I’m taking a Christian Writing class at Asbury Theological Seminary this week. As I was leaving, my daughter inquired, “I thought you were done with all of that,” as if one is ever “done” growing and learning. I explained to her that the Methodist Church likes their pastors to continue learning, so, no, I was not done, yet.
During one of the first discussions, the issue of postmodernity versus modernity arose as it related to writing. The comment made was that postmoderns were interested in authenticity while those of the modern ilk felt that leaders should not show any weaknesses. I wondered if the issue with postmodernity was not so much an issue of authenticity, but of shedding the guise of holiness. The message I tend to hear is, “We are just as screwed up as the rest of you, but we love Jesus.” I noticed, especially through social media venues, many who seem unconcerned with holiness because they know Jesus will forgive them of any and all sin. The strike against leaders not showing (or even admitting) weakness is the reality that leaders do have weakness. We know that nobody is perfect. Pretending otherwise is simply false advertising.
Is it possible to merge of two? Can we combine authenticity and holiness? Wouldn’t that be the best way forward? Rather than living like the culture at large, or pretending we are perfect, why not cultivate an authentic life that reflects the holiness of God through Jesus?
We yearn to be holy because Jesus is holy. Remember, if you will, Jesus even tells us to be perfect (Matt. 5:48. It should be pointed out, that the command to be perfect was right after Jesus said to love one’s enemies. The perfection command was in the context of love)! Should following Jesus make us concerned with how we act and live?The best message isn’t, “we are just as screwed up as the rest of you,” or “we have no weaknesses,” but rather, since we are following Jesus he is helping us reflect the character of God, which, ultimately, is holy love (Dr. Kenneth Collins wrote a book called Holy Love, which is a book about holiness. I like the phrase Holy Love because it both describes what holiness really is, loving God and loving people, and doesn’t have the negative baggage the term holiness does).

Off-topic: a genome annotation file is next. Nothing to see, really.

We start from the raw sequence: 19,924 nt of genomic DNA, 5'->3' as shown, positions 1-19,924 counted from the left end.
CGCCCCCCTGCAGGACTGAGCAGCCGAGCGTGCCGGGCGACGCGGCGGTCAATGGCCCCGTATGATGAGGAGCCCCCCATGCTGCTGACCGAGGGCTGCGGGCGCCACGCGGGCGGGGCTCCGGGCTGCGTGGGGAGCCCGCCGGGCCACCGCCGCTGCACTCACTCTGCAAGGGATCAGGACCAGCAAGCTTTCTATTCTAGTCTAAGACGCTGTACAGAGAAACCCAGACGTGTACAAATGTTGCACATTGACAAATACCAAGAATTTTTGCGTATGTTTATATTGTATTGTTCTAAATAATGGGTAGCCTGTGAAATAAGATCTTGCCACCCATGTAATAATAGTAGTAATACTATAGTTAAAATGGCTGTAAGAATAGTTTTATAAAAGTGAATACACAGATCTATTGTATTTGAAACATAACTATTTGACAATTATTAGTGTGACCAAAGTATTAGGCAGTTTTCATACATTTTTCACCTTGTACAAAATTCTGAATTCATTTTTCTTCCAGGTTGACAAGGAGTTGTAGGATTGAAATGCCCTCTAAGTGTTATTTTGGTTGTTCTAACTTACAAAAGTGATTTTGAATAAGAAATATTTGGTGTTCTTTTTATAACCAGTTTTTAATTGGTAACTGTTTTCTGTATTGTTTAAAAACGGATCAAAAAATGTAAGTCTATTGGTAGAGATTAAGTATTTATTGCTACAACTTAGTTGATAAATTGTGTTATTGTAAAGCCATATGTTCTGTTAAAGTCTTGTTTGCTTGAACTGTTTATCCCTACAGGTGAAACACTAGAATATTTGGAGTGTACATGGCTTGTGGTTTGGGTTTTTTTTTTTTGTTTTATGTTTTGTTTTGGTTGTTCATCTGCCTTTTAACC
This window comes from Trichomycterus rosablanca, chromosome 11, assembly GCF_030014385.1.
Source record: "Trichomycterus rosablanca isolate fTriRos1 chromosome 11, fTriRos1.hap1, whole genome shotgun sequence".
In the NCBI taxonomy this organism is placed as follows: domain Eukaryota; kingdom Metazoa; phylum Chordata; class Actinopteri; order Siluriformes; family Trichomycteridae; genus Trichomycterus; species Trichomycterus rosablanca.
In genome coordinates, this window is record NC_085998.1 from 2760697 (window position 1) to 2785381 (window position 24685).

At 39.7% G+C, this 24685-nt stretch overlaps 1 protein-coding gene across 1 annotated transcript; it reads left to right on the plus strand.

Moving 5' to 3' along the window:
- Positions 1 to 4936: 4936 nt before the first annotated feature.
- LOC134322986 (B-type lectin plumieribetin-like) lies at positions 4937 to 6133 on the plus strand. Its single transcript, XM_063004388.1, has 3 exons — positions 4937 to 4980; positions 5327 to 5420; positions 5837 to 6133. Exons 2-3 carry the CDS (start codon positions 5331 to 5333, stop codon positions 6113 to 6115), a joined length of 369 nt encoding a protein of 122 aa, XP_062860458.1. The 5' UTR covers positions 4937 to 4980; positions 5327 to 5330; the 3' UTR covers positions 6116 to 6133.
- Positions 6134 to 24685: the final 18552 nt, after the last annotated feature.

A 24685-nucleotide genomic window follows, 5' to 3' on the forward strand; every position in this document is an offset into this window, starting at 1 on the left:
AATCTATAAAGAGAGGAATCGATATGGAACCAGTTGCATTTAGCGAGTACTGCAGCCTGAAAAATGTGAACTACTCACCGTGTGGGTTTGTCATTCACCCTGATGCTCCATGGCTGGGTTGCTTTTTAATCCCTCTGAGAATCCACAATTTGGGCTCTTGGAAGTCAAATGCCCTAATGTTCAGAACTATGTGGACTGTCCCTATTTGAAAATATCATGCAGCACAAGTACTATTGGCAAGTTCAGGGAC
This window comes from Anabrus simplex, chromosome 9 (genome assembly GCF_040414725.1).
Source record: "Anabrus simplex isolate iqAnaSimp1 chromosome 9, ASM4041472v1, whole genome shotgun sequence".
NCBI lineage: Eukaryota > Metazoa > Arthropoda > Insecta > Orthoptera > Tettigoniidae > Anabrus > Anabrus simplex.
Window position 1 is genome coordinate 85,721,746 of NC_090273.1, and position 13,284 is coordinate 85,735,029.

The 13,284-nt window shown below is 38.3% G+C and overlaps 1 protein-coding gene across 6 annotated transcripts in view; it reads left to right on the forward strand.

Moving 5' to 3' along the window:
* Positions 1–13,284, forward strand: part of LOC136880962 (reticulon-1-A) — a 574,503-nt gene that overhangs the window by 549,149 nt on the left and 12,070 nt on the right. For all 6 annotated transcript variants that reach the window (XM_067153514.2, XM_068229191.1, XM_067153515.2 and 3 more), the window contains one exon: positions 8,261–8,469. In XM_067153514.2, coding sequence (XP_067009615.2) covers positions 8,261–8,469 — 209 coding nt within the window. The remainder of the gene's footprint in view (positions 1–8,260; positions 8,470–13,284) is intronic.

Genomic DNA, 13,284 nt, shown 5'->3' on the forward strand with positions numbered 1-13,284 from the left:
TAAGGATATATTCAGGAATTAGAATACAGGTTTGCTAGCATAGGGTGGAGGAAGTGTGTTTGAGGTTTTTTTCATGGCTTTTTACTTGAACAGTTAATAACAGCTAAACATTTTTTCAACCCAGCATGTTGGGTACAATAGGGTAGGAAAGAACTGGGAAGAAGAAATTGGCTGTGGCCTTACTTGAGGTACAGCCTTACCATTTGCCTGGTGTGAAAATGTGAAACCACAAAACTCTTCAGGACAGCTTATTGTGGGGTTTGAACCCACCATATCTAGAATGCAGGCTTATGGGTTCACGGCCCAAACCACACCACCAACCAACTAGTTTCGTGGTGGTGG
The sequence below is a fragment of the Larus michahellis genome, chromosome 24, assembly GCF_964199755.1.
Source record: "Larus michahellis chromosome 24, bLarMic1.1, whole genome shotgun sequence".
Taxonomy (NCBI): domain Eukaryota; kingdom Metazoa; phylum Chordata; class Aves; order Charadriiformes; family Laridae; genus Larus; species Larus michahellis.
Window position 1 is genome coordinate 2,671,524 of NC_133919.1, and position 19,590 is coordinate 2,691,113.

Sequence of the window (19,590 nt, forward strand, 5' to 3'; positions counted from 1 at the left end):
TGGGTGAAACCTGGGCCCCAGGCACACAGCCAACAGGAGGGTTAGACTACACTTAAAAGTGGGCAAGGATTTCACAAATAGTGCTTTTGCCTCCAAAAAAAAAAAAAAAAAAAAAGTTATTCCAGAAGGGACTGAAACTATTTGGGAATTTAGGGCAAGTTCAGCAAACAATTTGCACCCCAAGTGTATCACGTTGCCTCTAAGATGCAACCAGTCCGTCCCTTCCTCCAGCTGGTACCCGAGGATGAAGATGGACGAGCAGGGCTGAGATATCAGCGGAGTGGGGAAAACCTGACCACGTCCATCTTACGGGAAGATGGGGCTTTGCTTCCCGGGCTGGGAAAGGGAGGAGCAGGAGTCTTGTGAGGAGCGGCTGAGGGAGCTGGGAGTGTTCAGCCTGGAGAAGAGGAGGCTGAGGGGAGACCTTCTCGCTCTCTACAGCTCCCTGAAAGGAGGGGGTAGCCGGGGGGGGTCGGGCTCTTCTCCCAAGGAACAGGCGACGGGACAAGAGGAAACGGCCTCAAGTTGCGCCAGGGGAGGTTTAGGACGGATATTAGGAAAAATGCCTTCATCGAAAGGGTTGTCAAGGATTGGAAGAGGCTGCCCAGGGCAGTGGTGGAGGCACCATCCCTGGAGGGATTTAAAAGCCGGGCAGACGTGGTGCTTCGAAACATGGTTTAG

Does the world really need more screwed up people? Does the world really need people who believe they are perfect (or holier than thou)? Or, does the world need imperfect people who have been redeemed, restored, and transformed by the love of God through Jesus and are living a life of holy love? Jesus offers us forgiveness, but he offers us more. He invites us into a journey that leads us from our sin, into the beautiful creation God created us to be; a reflection of his holy love.